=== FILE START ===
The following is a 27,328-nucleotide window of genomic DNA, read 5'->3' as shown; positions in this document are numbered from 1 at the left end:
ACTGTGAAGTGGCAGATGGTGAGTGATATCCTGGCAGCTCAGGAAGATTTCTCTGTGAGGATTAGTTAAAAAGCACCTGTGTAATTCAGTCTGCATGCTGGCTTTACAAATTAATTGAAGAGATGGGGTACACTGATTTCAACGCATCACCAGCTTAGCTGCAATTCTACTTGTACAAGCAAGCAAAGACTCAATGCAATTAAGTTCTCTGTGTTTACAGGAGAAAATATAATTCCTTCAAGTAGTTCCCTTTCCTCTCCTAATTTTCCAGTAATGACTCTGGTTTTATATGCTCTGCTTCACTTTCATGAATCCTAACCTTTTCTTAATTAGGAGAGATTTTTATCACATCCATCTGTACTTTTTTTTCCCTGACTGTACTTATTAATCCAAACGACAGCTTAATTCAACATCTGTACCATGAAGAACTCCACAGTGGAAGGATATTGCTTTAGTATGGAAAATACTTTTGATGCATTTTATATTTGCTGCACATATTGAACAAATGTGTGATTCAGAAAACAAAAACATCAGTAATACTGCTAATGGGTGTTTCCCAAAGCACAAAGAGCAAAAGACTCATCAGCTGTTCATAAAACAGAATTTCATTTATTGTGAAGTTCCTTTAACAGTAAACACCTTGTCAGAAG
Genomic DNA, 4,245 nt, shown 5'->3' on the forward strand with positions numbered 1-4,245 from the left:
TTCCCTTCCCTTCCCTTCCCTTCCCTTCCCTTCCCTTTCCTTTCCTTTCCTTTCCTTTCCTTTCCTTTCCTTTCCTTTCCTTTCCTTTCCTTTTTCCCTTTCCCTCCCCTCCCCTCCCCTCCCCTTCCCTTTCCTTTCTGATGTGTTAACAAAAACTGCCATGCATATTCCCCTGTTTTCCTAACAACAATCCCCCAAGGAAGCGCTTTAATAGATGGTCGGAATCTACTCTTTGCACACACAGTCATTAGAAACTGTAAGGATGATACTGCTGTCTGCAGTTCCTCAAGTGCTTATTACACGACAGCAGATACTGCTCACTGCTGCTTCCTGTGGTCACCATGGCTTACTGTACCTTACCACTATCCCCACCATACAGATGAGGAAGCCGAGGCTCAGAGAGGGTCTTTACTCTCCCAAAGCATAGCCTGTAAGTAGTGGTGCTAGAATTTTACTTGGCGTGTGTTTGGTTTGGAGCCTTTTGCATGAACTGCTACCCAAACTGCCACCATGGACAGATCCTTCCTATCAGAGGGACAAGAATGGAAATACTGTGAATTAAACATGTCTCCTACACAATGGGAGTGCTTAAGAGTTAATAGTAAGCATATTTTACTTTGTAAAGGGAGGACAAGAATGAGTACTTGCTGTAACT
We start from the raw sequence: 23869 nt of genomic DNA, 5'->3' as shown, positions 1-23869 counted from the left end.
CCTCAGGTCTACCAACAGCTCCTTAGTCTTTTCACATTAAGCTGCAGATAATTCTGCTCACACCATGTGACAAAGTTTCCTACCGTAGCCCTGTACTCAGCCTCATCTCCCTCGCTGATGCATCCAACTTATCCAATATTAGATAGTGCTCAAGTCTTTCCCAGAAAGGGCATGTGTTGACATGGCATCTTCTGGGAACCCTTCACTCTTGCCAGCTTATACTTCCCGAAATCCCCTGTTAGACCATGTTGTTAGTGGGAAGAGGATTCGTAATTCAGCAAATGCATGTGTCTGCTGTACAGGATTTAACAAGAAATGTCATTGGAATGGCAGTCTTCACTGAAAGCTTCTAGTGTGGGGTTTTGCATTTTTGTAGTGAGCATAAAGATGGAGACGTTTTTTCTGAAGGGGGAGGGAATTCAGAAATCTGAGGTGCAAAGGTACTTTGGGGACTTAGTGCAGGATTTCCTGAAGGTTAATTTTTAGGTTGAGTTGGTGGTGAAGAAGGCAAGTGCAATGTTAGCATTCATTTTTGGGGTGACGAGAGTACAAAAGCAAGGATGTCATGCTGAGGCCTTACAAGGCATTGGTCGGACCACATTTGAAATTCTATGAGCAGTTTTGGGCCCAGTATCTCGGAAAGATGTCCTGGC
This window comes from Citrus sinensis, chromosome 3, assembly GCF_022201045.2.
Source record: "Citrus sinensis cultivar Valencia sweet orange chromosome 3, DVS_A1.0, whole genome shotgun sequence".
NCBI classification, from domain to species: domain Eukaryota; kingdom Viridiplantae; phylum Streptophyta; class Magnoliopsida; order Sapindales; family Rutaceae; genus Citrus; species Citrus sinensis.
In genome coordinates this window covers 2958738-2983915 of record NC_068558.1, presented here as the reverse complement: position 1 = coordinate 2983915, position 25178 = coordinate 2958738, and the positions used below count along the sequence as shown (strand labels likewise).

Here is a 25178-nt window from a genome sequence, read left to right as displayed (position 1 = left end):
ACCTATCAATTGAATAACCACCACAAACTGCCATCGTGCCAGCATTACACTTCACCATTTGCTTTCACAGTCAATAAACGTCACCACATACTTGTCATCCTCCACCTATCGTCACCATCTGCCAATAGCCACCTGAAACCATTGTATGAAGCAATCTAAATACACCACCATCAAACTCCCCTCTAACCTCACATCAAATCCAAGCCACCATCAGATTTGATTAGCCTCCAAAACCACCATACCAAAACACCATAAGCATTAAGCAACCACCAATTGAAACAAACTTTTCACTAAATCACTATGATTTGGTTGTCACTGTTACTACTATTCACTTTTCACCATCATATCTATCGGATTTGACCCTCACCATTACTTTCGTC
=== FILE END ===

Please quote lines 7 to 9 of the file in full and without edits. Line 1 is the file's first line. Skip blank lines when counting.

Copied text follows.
This window comes from Citrus sinensis, chromosome 3, assembly GCF_022201045.2.
Source record: "Citrus sinensis cultivar Valencia sweet orange chromosome 3, DVS_A1.0, whole genome shotgun sequence".
NCBI classification, from domain to species: domain Eukaryota; kingdom Viridiplantae; phylum Streptophyta; class Magnoliopsida; order Sapindales; family Rutaceae; genus Citrus; species Citrus sinensis.